Bill Makin’s stories are not heroic, they’re great.

Pictured on a trip to Jordan in 2016, Canberra comedian Bill Makin (33) is a big guy who
identifies with ‘the little man’ and loves smashing an excercise bike to keep things level.

I have never understood fans of Death Metal. To me, it’s the noise of angry, sweaty blokes, yelling “Roaaaaaah! Roaah! Raaaarghh! AAAAAA!” over machine gun drumming. Perhaps useful if you needed to get a hostage to give up State secrets, but surely not something you’d ever play by choice?

If anyone can create an intellectual bridge to things outside of your experience, it’s Canberra comedian and ‘not cool’ guy, Bill Makin.

“I may not look like it, but I do an hour of intense exercise on a stationary bike and I listen to Death Metal then. It’s meditation time. Anyone who is not listening to music on an exercise bike is planning a revenge murder,” Bill said.

But what is it about this destructive sounding noise that appeals to someone so seemingly creative and gentle?

“The lyrics speak to my world view because I’ve always despised Pop music. Death Metal is completely looked down upon by the mainstream– it’s never played on the radio or on TV – it seems to speak for the little man in terms of not being cool; forever the outcast.

“If you imagine how fast Metallica is, Death Metal is further along the road – you eliminate melody and harmony and the point of it is that it’s so heavily distorted that it has an effect on your brain similar to white noise: The chaos of the music is set against whatever chaos is going on in your head and it’s peaceful,” he explains.

It adds up; there have been psychological studies into the genre and its legion of fans. An article in the Scientific American backs up Bill’s experience that the music in fact calms fans, who are by and large “smart, creative and generally good-hearted souls”. Apparently, the feeling of being “an outsider [from the world] and an insider [as a fan] at the same time is at the core of the death metal experience”.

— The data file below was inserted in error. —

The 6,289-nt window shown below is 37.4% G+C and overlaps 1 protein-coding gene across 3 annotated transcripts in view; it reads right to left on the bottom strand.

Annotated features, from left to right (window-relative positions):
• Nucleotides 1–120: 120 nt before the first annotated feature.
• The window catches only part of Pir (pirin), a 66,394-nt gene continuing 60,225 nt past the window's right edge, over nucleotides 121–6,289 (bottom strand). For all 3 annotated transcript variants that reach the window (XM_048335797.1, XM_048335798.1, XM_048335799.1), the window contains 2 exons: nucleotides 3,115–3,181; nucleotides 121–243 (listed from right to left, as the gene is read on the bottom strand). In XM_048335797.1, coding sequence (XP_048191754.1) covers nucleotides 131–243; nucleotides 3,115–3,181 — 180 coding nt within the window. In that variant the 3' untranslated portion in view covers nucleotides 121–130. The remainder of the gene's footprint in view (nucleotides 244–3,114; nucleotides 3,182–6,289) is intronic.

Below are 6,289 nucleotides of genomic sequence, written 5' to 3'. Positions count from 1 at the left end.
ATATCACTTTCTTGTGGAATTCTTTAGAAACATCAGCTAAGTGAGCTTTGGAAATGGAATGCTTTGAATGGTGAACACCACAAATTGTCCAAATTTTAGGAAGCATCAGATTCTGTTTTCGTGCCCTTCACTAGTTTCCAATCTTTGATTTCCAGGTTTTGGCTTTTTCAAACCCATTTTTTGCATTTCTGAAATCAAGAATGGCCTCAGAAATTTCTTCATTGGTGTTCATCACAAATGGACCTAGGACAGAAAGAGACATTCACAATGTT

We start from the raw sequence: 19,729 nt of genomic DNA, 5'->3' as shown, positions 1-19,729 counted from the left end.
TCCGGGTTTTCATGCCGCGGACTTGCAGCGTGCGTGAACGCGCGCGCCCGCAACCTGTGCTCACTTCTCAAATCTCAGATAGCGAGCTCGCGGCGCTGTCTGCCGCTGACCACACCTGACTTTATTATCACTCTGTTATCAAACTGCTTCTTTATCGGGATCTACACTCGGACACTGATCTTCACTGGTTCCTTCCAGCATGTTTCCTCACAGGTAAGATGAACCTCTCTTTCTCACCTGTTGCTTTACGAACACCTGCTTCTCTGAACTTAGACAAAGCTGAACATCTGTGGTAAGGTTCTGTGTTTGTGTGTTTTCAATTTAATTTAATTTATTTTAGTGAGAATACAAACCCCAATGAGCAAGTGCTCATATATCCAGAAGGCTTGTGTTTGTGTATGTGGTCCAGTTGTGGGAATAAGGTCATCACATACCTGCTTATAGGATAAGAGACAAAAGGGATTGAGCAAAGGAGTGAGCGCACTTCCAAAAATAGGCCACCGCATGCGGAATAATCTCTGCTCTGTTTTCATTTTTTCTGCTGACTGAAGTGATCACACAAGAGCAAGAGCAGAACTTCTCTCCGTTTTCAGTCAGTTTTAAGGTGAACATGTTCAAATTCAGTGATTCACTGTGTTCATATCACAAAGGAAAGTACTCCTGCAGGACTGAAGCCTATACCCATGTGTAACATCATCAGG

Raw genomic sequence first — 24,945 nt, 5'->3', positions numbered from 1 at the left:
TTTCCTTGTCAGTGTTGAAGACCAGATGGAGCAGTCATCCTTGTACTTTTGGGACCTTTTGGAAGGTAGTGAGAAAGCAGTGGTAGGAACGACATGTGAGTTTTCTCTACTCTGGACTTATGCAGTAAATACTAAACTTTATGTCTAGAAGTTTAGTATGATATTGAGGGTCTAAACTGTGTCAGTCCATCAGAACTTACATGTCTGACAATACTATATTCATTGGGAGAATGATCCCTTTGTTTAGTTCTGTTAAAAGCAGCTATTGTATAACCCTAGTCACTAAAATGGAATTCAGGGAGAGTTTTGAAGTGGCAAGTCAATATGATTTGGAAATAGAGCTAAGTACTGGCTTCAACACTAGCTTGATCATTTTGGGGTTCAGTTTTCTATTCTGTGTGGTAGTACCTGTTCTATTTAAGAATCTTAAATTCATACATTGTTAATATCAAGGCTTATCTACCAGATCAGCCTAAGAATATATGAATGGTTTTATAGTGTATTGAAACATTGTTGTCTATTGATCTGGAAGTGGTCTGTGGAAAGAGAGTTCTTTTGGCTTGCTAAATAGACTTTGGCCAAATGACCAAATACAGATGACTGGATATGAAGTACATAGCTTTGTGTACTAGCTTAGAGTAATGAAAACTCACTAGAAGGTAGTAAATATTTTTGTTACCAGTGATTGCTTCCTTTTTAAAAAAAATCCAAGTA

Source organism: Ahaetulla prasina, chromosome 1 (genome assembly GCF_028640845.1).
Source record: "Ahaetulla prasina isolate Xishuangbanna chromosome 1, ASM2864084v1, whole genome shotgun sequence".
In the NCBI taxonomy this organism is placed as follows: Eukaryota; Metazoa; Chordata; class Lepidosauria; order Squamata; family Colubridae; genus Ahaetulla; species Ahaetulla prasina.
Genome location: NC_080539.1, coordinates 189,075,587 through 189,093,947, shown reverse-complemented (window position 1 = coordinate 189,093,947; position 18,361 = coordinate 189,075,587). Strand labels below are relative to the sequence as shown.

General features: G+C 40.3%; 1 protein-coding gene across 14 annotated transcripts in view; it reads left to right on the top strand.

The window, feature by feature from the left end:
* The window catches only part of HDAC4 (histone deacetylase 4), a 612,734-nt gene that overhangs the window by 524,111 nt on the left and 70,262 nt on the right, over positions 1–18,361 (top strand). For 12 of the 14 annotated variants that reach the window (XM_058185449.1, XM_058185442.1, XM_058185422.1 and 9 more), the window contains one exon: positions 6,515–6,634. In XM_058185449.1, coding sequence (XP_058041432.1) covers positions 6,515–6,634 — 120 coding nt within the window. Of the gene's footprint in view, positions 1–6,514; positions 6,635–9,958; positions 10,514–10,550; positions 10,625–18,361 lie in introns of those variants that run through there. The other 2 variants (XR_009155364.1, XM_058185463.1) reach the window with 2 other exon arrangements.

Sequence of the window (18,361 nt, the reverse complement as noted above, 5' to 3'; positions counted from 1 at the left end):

A finalist in the national Aboriginal and Torres Strait Islander comedy competition Deadly Funny in 2018, Bill is a storyteller who makes you laugh because of how he sees things, not because he is ‘always on’ and dropping jokes into conversation.

His first taste for laughs on stage came when he was asked to deliver a 5-minute speech for the Year 12 end of school assembly, after winning a class speech competition which – he quickly adds – was the only thing he ever won at school.

“I had watched so much Black Adder and Billy Connolly I ended up writing a roast of the teachers and it felt like laughter you’d get at a comedy show with applause breaks! It was the only thing I ever did at school that anyone admired. I had girls talking to me afterwards. It was like ‘Holy Shit!’

“I thought it was a pure one off. No one ever said ‘you should be a comedian’.”

And although he fell in love with watching stand up comedy routines on YouTube, it would still be several years before he won a competition with his first ‘official’ stand-up set at Canberra’s Phoenix Pub.

Bill is Aboriginal. He’s also one of Australia’s best up and coming comedians, but he’d never want to be seen as representing anything but his own lived experience. On stage, he doesn’t talk about Aboriginal politics but his comedy is full of stories about growing up in Redfern and then Riverwood in Bankstown, a suburb wedged between Punchbowl and Lakemba reviewed by one resident online as “an Ok suburb”. The son of a Wiradjuri man from Dubbo who was a crane driver and union official and a Mum who worked in the hearing aide factory, Bill has three older sisters who make cameos in his comedy. The kids left Sydney with his Mum when he was about seven and his parents split up.

“My Dad’s side is the Aboriginal side but I was only in that life until I was seven – Mum wasn’t black and I spent the rest of my childhood in Nelson Bay, which is not an Aboriginal town.